Acres of Toxic Chemicals and Rusting Cars Becomes National Park After Amazing Transformation
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When President Gerald Ford signed a bill creating Cuyahoga National Recreation Area in Ohio in 1974, the boundaries of the site deliberately included a well-known local garbage dump, assuming it could be easily cleaned.
When the National Park Service (NPS) discovered it was a nearly-unmanageable chemical wasteland where even the water and soil were flammable, a decades-long cleanup effort converted it, at the polluters’ expense no less, into a vibrant marsh ecosystem with some of the highest biodiversity in the region.
Where once thousands of rusted barrels oozed out congealed industrial slime, and a soup of pesticides, arsenic, paint, and heavy metals ran along the ground among discarded tires, now lies tranquil forested ponds full of fish, insects, and amphibians. Black-eyed Susans, New England asters, swamp milkweed, and foxglove, visited by birds, bees, and butterflies all grow along the borders of this now thriving ecosystem so clean that NPS staff remark you could eat the very dirt.
“This was a toxic wasteland only a few decades ago. To find this diversity of species there today is remarkable,” said Ecologist for Cuyahoga Valley National Park, Chris Davis.
The story begins when the Krejci (krech-ee) family, who opened up a dump along a river between Akron and Cleveland in 1940. In a time before municipal waste management, people were responsible for their own waste disposal, and Krejci innocently offered them an out-of-the-way place to do it.
As the years went by, the 200-acre site, with 50 acres meant for landfilling, began accepting heavier and heavier waste, until many of the Rust Belt’s biggest manufacturers began relying on Krejci for disposal of their most harmful chemicals.
As the years passed, the Cuyahoga area became a National Recreation Area, and eventually a national park—the only one in the Rust Belt states. However visitors, began getting sick, and when NPS members finally got wind of the severity of the situation at the dump, a 25-year cleanup process began.
To lead the cleanup, NPS needed a lot of cash, so they nominated Shawn Mulligan, a former Assistant Attorney General for Colorado, as an attorney representing the NPS. Mulligan would pursue companies like Chevron, Ford, Federal Metal Co., and Chrysler for almost $50 million in damages to pay for the cleanup.
“It was unfair to the American public to bear all these costs,” Mulligan told the NPS magazine. “The National Park Service should not contain sacrifice zones. Every parcel of property is held in the public trust, and we have a responsibility to do everything we can to protect and preserve that resource.
The case dragged on, and few of the EPA legal staff believed it would yield a positive result for them. Eventually, as the NPS reported in a 2016 magazine issue, Ford quietly took the NPS legal team aside and decided on a solution: let the Motor City mechanics pay for and organize the whole cleanup.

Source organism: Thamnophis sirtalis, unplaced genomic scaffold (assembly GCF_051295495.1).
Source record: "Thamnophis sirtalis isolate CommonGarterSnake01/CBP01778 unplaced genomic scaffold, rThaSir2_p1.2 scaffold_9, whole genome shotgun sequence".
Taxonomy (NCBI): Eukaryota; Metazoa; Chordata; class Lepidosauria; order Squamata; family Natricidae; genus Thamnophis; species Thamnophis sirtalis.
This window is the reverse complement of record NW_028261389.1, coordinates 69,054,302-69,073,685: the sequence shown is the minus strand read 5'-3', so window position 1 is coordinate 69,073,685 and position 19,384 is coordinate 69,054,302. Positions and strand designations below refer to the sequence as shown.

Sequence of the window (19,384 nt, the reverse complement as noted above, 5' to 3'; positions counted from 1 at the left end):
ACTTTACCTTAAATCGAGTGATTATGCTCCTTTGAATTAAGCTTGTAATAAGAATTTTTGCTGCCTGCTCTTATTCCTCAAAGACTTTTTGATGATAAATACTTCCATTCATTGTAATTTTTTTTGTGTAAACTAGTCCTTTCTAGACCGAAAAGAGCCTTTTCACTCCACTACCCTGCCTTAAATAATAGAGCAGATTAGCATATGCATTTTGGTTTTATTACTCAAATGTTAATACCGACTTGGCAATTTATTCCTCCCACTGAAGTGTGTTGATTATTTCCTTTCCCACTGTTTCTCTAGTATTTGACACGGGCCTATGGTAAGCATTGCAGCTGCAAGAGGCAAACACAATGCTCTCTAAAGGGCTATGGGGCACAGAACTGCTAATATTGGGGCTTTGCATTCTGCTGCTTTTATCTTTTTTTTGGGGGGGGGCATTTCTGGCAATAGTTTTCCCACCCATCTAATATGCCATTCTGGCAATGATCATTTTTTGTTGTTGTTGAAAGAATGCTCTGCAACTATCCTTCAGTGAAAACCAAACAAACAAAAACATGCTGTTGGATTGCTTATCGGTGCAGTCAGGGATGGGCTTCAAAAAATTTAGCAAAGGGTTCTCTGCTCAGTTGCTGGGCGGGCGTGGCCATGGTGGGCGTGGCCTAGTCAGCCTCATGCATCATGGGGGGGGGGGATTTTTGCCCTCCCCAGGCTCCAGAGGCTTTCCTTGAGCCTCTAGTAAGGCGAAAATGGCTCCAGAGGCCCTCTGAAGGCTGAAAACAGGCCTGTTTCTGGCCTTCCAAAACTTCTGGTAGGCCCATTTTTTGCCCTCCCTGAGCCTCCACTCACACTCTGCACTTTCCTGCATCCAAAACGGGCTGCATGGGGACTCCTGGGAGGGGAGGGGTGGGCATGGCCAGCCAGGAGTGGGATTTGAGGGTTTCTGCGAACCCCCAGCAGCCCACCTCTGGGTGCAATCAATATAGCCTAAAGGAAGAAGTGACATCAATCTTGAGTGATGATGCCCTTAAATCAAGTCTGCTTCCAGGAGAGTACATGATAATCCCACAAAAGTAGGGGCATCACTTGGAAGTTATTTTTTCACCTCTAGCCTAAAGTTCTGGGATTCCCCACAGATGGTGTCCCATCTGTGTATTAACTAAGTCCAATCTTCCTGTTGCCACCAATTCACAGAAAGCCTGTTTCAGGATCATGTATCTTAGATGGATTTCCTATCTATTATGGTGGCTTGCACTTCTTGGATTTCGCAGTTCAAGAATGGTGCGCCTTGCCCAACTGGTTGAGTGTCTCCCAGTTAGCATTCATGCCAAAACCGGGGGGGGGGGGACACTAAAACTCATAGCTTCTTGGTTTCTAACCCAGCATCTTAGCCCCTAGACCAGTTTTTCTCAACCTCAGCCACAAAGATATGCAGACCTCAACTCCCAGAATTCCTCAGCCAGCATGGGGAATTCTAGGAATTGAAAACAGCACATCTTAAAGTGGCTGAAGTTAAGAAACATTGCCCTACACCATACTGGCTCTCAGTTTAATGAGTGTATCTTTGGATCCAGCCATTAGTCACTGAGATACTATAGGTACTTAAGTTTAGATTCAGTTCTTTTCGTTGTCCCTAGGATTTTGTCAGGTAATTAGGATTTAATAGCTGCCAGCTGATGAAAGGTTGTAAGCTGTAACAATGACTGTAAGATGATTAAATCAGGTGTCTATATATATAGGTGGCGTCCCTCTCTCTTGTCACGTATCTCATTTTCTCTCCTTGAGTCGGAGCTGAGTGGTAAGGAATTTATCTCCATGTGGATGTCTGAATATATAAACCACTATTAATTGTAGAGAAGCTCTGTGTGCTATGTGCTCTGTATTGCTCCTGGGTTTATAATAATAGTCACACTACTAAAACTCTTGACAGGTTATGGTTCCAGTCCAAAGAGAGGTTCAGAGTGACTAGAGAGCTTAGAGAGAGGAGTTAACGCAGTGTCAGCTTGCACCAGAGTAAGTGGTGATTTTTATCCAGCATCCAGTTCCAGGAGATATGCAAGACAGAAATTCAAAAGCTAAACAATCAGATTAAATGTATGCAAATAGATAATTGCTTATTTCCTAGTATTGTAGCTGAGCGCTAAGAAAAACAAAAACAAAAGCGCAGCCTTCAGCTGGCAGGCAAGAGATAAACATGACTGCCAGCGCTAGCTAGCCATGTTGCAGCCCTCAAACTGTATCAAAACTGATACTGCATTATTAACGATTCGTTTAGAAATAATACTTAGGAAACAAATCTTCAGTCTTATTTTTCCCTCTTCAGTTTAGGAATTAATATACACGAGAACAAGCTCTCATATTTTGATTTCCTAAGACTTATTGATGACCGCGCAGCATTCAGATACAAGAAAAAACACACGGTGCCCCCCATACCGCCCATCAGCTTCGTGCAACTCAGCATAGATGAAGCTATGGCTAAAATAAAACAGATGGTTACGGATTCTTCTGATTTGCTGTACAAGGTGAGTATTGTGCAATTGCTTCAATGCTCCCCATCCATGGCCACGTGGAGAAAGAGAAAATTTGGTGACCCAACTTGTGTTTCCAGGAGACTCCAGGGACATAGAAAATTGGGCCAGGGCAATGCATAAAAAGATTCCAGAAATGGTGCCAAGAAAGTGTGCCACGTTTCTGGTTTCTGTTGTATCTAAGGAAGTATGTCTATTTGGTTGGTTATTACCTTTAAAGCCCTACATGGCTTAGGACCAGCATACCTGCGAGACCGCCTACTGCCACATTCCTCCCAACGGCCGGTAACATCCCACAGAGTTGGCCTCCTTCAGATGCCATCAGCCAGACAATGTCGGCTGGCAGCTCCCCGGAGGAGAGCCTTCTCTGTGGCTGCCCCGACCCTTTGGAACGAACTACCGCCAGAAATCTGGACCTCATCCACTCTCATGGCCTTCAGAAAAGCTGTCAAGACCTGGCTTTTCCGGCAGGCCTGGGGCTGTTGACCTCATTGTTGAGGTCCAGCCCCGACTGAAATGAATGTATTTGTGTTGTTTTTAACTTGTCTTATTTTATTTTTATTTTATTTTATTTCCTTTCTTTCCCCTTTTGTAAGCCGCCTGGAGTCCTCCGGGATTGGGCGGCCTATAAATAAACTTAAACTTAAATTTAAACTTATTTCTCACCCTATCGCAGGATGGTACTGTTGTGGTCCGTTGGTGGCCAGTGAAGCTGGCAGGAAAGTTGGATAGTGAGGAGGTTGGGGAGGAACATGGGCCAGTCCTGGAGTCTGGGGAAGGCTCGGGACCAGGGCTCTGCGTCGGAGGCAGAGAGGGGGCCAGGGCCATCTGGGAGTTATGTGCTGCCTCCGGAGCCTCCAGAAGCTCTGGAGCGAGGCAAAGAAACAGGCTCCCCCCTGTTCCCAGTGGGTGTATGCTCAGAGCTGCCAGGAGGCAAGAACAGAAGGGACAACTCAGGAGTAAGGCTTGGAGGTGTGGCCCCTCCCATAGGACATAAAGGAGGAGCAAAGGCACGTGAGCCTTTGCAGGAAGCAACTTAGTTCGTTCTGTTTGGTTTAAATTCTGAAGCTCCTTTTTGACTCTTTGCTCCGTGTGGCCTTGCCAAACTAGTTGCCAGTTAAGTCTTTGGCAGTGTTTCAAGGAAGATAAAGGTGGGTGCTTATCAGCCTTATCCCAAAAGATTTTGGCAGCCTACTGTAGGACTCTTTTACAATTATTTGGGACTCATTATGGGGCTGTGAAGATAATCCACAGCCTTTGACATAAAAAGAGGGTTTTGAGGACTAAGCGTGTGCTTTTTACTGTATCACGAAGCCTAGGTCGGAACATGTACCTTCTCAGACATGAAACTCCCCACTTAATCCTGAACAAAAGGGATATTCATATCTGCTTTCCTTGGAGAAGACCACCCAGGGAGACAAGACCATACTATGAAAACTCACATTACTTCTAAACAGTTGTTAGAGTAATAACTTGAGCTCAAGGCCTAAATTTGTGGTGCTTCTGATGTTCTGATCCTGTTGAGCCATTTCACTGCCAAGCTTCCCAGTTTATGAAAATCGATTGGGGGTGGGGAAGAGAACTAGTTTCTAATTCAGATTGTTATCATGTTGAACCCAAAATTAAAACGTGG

NPS nominated Veronica Dickerson, the environmental protection and safety manager for Cuyahoga Valley National Park, to help oversee the project.
“To get assigned to it, you’re like a little kid getting a Christmas present,” Dickerson told ABC news Cleveland, last year. “It was amazing to… start to work on this project and see it through completion.”
Burying much of the toxic waste over the years created a serious hazard, as the toxins were able to spread through the water table and soil to other areas beyond where the fencing ended.
With offices and resources close at hand, Ford hired contractors to begin excavating the contaminated soils, but every inch further dug revealed more sludge—and even more dangerous carcinogens like polychlorinated biphenyls, or polyaromatic hydrocarbons.
The rusted cars and barrels, the tires, and all the other waste and discarded machinery was cleared out from 2002 to 2012, along with 400,000 tons of contaminated dirt—equivalent to 20 feet of topsoil.
Once no more barrels were to be found sticking out of the ground, and samples of the soil were clear of containments, the ground was contoured to match the surrounding ecosystem, and several wetlands were built up on the 50-acre dumping site.
Today, indigenous plants have been restored, and natural wetlands and all the plant and animal species they support are thriving.
Park visitors who experience the full-summer landscape find themselves soaking up the vista of native wildflowers and grasses as they watch turtles sun themselves on floating logs and listen to birds sing.
Ford have been involved the whole way, paying their debt to society to a tune of $29 million, and continue ensuring that the grasses and vegetation grow undisturbed, and that soil erosion is prevented.
“[The Krejci site] is now as clean as any natural area in the park,” Dickerson says. That’s something remarkable, considering what it was in 1985.”
“You can categorize wetlands and these are right up there with a three and a four (the top rating for wetlands). They can sustain high levels of benthic communities and critters and turtles. They can sustain life here. It’s a vibrant resource for them.”